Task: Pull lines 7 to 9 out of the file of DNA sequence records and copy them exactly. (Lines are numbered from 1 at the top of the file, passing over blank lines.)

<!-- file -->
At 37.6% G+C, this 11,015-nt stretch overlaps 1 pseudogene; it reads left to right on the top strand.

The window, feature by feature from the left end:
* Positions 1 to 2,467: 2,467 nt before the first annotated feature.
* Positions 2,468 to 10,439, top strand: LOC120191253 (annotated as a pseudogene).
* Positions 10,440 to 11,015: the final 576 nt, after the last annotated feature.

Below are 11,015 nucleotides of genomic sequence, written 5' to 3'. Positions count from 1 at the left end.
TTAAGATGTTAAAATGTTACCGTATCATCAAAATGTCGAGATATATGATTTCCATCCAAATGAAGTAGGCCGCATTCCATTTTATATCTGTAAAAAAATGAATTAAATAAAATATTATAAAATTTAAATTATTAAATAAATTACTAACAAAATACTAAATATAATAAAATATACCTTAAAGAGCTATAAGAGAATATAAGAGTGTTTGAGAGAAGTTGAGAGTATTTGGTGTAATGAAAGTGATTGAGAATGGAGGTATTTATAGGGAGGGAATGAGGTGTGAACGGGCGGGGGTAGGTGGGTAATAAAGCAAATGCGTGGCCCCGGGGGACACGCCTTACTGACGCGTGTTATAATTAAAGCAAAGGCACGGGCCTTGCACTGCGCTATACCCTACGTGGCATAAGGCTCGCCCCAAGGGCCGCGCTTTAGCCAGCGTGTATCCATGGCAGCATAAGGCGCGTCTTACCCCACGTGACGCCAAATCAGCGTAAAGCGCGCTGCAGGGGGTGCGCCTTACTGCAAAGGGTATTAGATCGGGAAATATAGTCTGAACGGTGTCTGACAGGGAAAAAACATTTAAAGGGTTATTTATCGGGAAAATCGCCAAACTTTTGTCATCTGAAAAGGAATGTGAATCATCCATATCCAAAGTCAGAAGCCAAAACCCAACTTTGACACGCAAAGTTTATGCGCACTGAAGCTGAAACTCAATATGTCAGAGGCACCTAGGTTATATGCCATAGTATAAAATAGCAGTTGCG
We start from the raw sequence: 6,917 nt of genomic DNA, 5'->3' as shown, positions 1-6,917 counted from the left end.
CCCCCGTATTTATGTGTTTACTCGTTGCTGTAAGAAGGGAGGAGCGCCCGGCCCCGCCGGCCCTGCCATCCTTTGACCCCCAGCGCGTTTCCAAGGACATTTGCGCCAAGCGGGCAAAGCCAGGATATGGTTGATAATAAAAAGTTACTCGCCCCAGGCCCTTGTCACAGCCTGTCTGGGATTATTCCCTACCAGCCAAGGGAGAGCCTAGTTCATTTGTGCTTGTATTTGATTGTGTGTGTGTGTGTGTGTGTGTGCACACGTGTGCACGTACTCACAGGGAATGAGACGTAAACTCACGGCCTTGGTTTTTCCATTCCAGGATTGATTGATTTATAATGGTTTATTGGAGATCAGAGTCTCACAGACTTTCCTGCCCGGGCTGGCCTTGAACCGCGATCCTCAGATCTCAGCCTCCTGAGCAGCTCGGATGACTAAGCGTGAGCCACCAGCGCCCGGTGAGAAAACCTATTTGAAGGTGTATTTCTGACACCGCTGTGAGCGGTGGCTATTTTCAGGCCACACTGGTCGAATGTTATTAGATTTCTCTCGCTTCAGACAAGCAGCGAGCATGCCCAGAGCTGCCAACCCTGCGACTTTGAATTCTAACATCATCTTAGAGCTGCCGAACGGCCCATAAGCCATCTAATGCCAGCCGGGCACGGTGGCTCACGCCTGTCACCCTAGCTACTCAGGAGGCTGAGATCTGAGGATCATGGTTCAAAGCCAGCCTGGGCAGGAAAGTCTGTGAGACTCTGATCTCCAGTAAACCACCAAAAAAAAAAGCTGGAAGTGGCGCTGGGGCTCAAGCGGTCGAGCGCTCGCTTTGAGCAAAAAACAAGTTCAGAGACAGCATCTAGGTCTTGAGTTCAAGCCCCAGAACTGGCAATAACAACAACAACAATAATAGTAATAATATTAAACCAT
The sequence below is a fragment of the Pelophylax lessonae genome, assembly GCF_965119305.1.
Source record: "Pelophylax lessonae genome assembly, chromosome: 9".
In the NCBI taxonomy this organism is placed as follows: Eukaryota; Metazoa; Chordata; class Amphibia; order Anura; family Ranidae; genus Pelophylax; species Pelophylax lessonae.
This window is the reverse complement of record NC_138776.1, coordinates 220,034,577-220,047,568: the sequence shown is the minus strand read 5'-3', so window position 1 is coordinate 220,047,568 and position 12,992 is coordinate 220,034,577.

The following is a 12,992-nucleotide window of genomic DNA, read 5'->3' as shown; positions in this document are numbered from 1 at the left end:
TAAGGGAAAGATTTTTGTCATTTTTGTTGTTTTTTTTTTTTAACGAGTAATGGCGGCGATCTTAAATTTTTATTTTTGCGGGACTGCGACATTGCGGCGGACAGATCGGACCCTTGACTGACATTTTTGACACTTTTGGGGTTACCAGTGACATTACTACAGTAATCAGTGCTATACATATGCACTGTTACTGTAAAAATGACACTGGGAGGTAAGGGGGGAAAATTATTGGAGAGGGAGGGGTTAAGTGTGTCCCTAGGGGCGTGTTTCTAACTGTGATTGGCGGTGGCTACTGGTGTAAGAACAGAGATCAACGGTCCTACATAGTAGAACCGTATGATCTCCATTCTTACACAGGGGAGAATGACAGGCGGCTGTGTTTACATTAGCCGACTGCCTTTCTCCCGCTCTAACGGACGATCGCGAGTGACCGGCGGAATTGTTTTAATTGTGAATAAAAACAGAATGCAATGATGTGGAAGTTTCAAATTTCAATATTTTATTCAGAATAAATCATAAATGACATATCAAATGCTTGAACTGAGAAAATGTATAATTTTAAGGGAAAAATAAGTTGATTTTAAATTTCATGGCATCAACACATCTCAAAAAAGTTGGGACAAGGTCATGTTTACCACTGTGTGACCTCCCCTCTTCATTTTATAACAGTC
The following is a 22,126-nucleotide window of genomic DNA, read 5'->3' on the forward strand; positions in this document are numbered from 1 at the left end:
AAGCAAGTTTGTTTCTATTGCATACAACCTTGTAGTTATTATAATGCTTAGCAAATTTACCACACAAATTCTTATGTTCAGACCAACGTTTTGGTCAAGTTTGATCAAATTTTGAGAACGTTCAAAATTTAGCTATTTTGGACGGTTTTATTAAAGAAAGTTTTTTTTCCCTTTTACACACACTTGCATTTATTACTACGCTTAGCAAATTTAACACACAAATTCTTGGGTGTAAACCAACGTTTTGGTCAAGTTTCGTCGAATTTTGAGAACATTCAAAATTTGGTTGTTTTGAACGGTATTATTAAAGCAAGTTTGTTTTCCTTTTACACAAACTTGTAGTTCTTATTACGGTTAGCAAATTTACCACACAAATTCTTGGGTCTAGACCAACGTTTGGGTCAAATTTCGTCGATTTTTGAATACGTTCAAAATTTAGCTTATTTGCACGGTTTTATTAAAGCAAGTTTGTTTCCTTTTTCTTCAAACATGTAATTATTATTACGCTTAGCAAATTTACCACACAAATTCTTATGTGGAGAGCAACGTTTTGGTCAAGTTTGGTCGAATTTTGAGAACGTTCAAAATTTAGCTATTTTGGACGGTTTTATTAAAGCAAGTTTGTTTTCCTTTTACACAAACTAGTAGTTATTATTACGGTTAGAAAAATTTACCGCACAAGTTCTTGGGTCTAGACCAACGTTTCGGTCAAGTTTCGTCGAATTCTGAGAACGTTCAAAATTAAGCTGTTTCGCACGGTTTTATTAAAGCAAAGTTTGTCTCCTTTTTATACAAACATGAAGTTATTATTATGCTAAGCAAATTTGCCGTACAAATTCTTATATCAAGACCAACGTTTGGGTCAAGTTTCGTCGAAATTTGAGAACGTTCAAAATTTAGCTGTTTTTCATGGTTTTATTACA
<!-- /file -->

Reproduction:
TTAAGATGTTAAAATGTTACCGTATCATCAAAATGTCGAGATATATGATTTCCATCCAAATGAAGTAGGCCGCATTCCATTTTATATCTGTAAAAAAATGAATTAAATAAAATATTATAAAATTTAAATTATTAAATAAATTACTAACAAAATACTAAATATAATAAAATATACCTTAAAGAGCTATAAGAGAATATAAGAGTGTTTGAGAGAAGTTGAGAGTATTTGGTGTAATGAAAGTGATTGAGAATGGAGGTATTTATAGGGAGGGAATGAGGTGTGAACGGGCGGGGGTAGGTGGGTAATAAAGCAAATGCGTGGCCCCGGGGGACACGCCTTACTGACGCGTGTTATAATTAAAGCAAAGGCACGGGCCTTGCACTGCGCTATACCCTACGTGGCATAAGGCTCGCCCCAAGGGCCGCGCTTTAGCCAGCGTGTATCCATGGCAGCATAAGGCGCGTCTTACCCCACGTGACGCCAAATCAGCGTAAAGCGCGCTGCAGGGGGTGCGCCTTACTGCAAAGGGTATTAGATCGGGAAATATAGTCTGAACGGTGTCTGACAGGGAAAAAACATTTAAAGGGTTATTTATCGGGAAAATCGCCAAACTTTTGTCATCTGAAAAGGAATGTGAATCATCCATATCCAAAGTCAGAAGCCAAAACCCAACTTTGACACGCAAAGTTTATGCGCACTGAAGCTGAAACTCAATATGTCAGAGGCACCTAGGTTATATGCCATAGTATAAAATAGCAGTTGCG
We start from the raw sequence: 6,917 nt of genomic DNA, 5'->3' as shown, positions 1-6,917 counted from the left end.
CCCCCGTATTTATGTGTTTACTCGTTGCTGTAAGAAGGGAGGAGCGCCCGGCCCCGCCGGCCCTGCCATCCTTTGACCCCCAGCGCGTTTCCAAGGACATTTGCGCCAAGCGGGCAAAGCCAGGATATGGTTGATAATAAAAAGTTACTCGCCCCAGGCCCTTGTCACAGCCTGTCTGGGATTATTCCCTACCAGCCAAGGGAGAGCCTAGTTCATTTGTGCTTGTATTTGATTGTGTGTGTGTGTGTGTGTGTGTGCACACGTGTGCACGTACTCACAGGGAATGAGACGTAAACTCACGGCCTTGGTTTTTCCATTCCAGGATTGATTGATTTATAATGGTTTATTGGAGATCAGAGTCTCACAGACTTTCCTGCCCGGGCTGGCCTTGAACCGCGATCCTCAGATCTCAGCCTCCTGAGCAGCTCGGATGACTAAGCGTGAGCCACCAGCGCCCGGTGAGAAAACCTATTTGAAGGTGTATTTCTGACACCGCTGTGAGCGGTGGCTATTTTCAGGCCACACTGGTCGAATGTTATTAGATTTCTCTCGCTTCAGACAAGCAGCGAGCATGCCCAGAGCTGCCAACCCTGCGACTTTGAATTCTAACATCATCTTAGAGCTGCCGAACGGCCCATAAGCCATCTAATGCCAGCCGGGCACGGTGGCTCACGCCTGTCACCCTAGCTACTCAGGAGGCTGAGATCTGAGGATCATGGTTCAAAGCCAGCCTGGGCAGGAAAGTCTGTGAGACTCTGATCTCCAGTAAACCACCAAAAAAAAAAGCTGGAAGTGGCGCTGGGGCTCAAGCGGTCGAGCGCTCGCTTTGAGCAAAAAACAAGTTCAGAGACAGCATCTAGGTCTTGAGTTCAAGCCCCAGAACTGGCAATAACAACAACAACAATAATAGTAATAATATTAAACCAT